IOWA CITY, Iowa — Iowa’s $90 million renovation to Kinnick Stadium’s north end zone straddles the line between price and extravagance, athletics director Gary Barta said Friday afternoon.
“The first couple of versions that came out were over $100 million,” Barta said in a teleconference with reporters. “I made it clear we couldn’t afford that. So we just kept working backward until we reached that pinnacle of where the two paths crossed, where we had everything that we needed and we had a price that we felt we could manage and afford.
“I think we had a cool look that gave us everything that we needed and wanted.”
The state Board of Regents approved the renovation Thursday at its October meeting. Infrastructure enhancements begin in 2017. In 2018, club seating will be finished but general admission seating will be disrupted. The project will be completed in time for the 2019 season.
Project details include an upper deck, a lower deck, a premium suite level and a 17,000-foot indoor club. There will be 12 outdoor club boxes, 1,570 club seats and 712 chair backs. There are two elevators running to the suites and a walkway from a neighboring parking lot. Part of the new addition will hang over Evashevski Drive, the street which runs tight against the north end zone.
Other additions to the north end zone include double the number of women’s restrooms, a near-double of men’s restrooms and twice as many concession areas. The notoriously cramped section will have seating sizes increased by 42 percent.
Alterations forced Barta to trim Kinnick Stadium’s overall capacity from 70,585 to around 69,000. Based on 2015 NCAA attendance numbers, if Iowa sold out Kinnick at 69,000, it would rank 21st nationally. Barta has said multiple times his target attendance range is among the top 25 nationally.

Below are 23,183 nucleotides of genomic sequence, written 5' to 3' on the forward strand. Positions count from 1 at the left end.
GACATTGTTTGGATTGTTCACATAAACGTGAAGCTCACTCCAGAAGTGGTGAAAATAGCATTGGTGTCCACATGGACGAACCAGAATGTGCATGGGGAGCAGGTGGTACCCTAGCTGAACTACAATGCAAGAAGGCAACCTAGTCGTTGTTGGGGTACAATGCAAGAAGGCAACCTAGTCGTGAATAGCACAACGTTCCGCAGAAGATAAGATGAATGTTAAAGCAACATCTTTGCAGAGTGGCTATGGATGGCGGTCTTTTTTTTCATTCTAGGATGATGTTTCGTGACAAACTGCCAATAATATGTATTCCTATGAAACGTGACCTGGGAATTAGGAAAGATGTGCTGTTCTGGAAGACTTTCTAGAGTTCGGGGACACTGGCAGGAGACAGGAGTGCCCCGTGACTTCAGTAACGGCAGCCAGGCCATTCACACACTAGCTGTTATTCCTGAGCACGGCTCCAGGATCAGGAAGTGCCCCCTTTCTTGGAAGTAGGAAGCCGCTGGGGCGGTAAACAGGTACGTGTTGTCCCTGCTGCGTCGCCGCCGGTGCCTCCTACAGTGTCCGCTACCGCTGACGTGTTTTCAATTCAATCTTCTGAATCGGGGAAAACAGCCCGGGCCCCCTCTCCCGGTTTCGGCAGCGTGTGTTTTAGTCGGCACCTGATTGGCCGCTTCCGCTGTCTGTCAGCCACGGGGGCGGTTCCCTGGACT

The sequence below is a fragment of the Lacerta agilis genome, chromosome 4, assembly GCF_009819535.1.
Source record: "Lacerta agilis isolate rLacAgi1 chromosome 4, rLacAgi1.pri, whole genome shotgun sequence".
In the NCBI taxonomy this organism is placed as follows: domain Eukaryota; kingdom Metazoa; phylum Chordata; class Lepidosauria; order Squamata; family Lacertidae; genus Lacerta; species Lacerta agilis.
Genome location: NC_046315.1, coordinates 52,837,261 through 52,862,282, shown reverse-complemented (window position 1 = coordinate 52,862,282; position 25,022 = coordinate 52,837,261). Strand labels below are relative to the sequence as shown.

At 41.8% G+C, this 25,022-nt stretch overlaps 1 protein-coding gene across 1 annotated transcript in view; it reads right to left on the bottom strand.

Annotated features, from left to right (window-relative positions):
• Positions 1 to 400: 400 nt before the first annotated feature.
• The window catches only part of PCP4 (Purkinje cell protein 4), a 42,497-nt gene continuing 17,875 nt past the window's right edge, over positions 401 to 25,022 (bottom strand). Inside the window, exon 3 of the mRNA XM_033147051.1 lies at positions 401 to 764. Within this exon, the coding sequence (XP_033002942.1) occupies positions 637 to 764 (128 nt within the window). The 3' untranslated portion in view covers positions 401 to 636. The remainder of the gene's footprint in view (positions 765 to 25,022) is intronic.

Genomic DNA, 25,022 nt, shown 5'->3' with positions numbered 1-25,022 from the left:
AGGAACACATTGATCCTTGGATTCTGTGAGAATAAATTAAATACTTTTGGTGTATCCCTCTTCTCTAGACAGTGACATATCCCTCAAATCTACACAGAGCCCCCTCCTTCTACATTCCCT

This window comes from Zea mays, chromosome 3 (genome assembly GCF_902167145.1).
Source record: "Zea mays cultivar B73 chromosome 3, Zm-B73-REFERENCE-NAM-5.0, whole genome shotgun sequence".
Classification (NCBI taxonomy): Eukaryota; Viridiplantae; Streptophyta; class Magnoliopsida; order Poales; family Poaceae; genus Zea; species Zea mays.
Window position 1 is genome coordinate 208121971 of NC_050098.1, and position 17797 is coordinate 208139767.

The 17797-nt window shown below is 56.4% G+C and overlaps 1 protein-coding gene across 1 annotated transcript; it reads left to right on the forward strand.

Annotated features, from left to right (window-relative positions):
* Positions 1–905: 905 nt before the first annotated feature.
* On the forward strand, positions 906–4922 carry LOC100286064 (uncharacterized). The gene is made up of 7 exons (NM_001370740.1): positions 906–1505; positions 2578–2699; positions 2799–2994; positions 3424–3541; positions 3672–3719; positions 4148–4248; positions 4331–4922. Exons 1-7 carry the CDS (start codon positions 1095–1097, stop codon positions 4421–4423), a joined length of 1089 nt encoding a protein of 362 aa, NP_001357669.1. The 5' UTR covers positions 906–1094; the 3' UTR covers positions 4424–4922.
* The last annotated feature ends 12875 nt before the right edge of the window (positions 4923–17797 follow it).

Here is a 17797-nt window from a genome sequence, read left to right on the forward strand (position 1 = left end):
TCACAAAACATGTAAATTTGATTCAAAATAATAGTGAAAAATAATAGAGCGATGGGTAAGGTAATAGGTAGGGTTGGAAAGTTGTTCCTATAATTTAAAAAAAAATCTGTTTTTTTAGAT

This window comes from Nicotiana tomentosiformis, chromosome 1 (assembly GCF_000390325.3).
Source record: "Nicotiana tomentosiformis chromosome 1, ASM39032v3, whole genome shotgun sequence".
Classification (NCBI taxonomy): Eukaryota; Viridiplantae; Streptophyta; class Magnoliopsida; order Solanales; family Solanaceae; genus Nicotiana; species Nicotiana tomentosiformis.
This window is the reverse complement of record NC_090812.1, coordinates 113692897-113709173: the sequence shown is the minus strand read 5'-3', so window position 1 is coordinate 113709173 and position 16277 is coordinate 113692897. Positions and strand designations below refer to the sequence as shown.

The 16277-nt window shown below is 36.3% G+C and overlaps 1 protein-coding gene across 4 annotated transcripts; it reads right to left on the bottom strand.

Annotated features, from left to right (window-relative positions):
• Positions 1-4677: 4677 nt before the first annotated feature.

“My goal going into it was to keep it above (70,000) … just for sentimental, emotional reasons,” Barta said. “That didn’t trump making sure that we achieved our No. 1 goal, and that was to get the best fan experience. In the end, we had to go under (70,000) to get everything what we wanted to get. I’m happy with it. I’m comfortable with it.”
According to the financing plan released to the state Board of Regents last week, Iowa athletics will purchase $100 million in bonds and face $6.3 million annually in debt service. Barta’s goals are to secure $25 million in private donations and generate at least $2 million in new revenues from the premium seating. The rest will come from athletics department funds, including a projected increase from $34.3 million to $43.6 million in Big Ten income in fiscal year 2018.
Iowa’s athletics department has been 100 percent self-sustaining since 2007 and does not receive state, university or student fees.
“In the end we got everything we wanted or needed in the project for a price that I felt comfortable we could put a finance plan together that we could afford,” Barta said.
Iowa will update Kinnick Stadium’s FieldTurf in time for the 2017 season. Barta said he hasn’t decided whether to paint a large Tiger-Hawk at midfield on the new surface.